FA: Poetry and art, in general, are a really great way of having these windows into lives and experiences that you might not always consider. I don’t only read work by South Asian queer people, right? I think marginalized folks are expected to read across marginalization, and white people are not. That’s bothersome.

HG: I see so many people do it, though. Reading what I would, obviously, be expecting them to read. Reading within their demographic.
FA: Actually, I find a lot of people’s experiences can relate to me in any kind of art that I look at, including art from people who are not of the same race or sexuality or economic background as me. If someone has to occupy the same identity of a writer or artist in order to feel something, that is a failure of the imagination and of humanity. If the only art that you can consume is by artists that look exactly the same as you, then I worry about you.

HG: There’s a lot of conversation happening right now about appropriation of voice, about writing within one’s own experience. As Roxanne Gay tweeted, “staying in one’s lane.” Do you think an artist can successfully write outside of personal experience and into cultural territory not their own?
FA: It’s a complicated question. A lot of times what happens is that there’ll be a thing where a white poet might appropriate black experiences and then there will this backlash of white people being like, well, if we can’t write about this or that, then what are we allowed to write about? It’s just really complicated and to me, a lot of times, appropriation is about power, right? It’s about people who have positions of power who take things from marginalized communities, celebrate them, and then erase the people who originally created them.

HG: Sure. They get all the kudos and recognition.
FA: Well, it’s not just about kudos, right? It’s about power and it’s about resources. Like, for example, this comes up a lot with hair where white folks can take black hair styles, wear them, and be considered cool, and then when black folks wear certain hairstyles, they’re discriminated against. So, it’s not just about kudos, it’s about power and it’s about discrimination.

HG: And laying claim to territory.
FA: Right, so in terms of can you write into experiences that are not yours? Fiction writers and screenwriters do that because they’re creating many different characters. However, it can be done badly or without being responsible to the communities they’re writing about, and they often erase people and that’s a problem. Straight, white people still dominate most of the avenues of art-making and storytelling, especially commercial art making and storytelling, and they get most of the opportunities. Then when white people want to talk about difference or about race, they often do that by talking about “the other” and not actually interrogating their own whiteness. I think when you’re an artist, you always have to think about why you want to tell a story and why you want to tell it in a particular way.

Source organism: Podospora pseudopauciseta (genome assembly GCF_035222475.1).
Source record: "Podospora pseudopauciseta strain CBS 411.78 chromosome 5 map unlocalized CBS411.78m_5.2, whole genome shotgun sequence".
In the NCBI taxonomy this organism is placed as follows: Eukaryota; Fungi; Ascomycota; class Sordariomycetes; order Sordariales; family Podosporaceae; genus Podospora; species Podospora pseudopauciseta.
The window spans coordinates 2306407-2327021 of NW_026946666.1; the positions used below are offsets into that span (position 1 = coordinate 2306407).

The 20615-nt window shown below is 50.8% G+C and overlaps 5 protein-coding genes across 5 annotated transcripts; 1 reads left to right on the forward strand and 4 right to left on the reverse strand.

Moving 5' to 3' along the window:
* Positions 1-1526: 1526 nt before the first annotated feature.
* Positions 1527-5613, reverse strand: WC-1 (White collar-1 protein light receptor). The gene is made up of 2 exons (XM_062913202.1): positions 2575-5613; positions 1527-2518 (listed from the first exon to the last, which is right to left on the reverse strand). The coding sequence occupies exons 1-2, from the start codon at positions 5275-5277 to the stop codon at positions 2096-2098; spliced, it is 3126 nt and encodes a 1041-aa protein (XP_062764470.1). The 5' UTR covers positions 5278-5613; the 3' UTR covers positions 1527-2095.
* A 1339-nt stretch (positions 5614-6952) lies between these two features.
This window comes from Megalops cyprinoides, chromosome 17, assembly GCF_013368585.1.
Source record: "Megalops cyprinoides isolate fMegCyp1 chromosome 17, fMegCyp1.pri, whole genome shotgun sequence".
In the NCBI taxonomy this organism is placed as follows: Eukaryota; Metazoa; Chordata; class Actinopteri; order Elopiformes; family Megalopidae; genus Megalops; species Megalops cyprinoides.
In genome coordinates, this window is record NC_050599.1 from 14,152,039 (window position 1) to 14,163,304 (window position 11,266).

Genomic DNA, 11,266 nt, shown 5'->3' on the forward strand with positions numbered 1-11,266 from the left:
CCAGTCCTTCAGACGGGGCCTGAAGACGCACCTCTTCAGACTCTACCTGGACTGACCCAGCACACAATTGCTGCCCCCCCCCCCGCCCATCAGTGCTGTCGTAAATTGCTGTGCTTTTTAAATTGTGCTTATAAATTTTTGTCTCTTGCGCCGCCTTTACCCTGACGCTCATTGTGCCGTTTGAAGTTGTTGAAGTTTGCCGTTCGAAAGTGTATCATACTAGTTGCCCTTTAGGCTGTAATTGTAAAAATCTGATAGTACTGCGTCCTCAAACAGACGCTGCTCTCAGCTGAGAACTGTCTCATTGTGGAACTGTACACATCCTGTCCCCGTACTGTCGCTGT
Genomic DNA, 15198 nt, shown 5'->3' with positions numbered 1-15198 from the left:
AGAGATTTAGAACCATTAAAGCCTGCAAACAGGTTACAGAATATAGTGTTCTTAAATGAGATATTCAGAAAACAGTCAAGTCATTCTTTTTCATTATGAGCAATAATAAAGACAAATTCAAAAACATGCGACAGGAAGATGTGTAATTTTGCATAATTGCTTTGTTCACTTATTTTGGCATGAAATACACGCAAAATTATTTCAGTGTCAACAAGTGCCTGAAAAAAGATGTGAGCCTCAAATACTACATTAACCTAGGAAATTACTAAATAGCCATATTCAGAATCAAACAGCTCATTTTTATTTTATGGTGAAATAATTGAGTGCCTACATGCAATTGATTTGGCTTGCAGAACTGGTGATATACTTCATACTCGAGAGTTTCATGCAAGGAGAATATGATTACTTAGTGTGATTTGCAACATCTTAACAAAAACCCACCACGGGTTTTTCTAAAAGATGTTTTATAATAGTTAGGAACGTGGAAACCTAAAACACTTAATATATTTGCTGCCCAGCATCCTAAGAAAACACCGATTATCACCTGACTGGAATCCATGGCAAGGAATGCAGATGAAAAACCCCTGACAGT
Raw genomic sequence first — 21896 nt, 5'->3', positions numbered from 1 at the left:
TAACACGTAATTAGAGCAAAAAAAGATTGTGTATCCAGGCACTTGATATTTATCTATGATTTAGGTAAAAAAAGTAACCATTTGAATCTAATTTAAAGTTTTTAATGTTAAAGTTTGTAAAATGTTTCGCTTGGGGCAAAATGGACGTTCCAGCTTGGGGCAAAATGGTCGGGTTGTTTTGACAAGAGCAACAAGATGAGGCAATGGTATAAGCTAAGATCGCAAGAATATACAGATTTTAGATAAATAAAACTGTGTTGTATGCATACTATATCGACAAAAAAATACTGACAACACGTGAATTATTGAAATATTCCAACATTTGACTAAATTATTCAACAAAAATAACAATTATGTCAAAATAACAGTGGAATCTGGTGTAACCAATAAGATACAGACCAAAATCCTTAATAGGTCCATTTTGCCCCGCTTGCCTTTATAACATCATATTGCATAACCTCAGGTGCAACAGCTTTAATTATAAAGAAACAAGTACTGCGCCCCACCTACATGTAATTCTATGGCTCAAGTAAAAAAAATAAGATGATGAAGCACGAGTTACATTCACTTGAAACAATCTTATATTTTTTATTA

HG: What do you think the future looks like for intersectional folks in the U.S. right now?
FA: I hope there are more opportunities and that we don’t have to fight so hard for the smallest opportunity, that we don’t have to work so much harder than everyone else for basic human recognition. I’m hoping people come up with more complex ideas of what it means to be human and really interrogate their own concept of what “normal” means or what “American” means. I think there’s a future for intersectional writers, but, in the bigger picture, we need structural and political overhauls.

We can’t exist in a world where we continue to experience such a level of police brutality, right? We can’t exist in a world where we have the kind of gentrification crisis that we do. If we can start centering folks from intersectional backgrounds, then structurally, things have to change alongside that so we’re actually making more space in the world for all people. Not only in terms of representation, but in terms of the betterment of our society.

HG: It almost feels like the arts can create a safer space outside of the context of the political world. America can feel dangerous, but within the world of the arts, we can still have conversations and engage in discourse. Speaking of, do you have any new projects in the pipeline?
FA: I’m continuing to work on screenwriting and poetry. There’s nothing that I can share quite yet, but I’m excited that If They Come For Us is out. It’s something that I’ve been working on for a really long time, so I’m glad to share it with the world.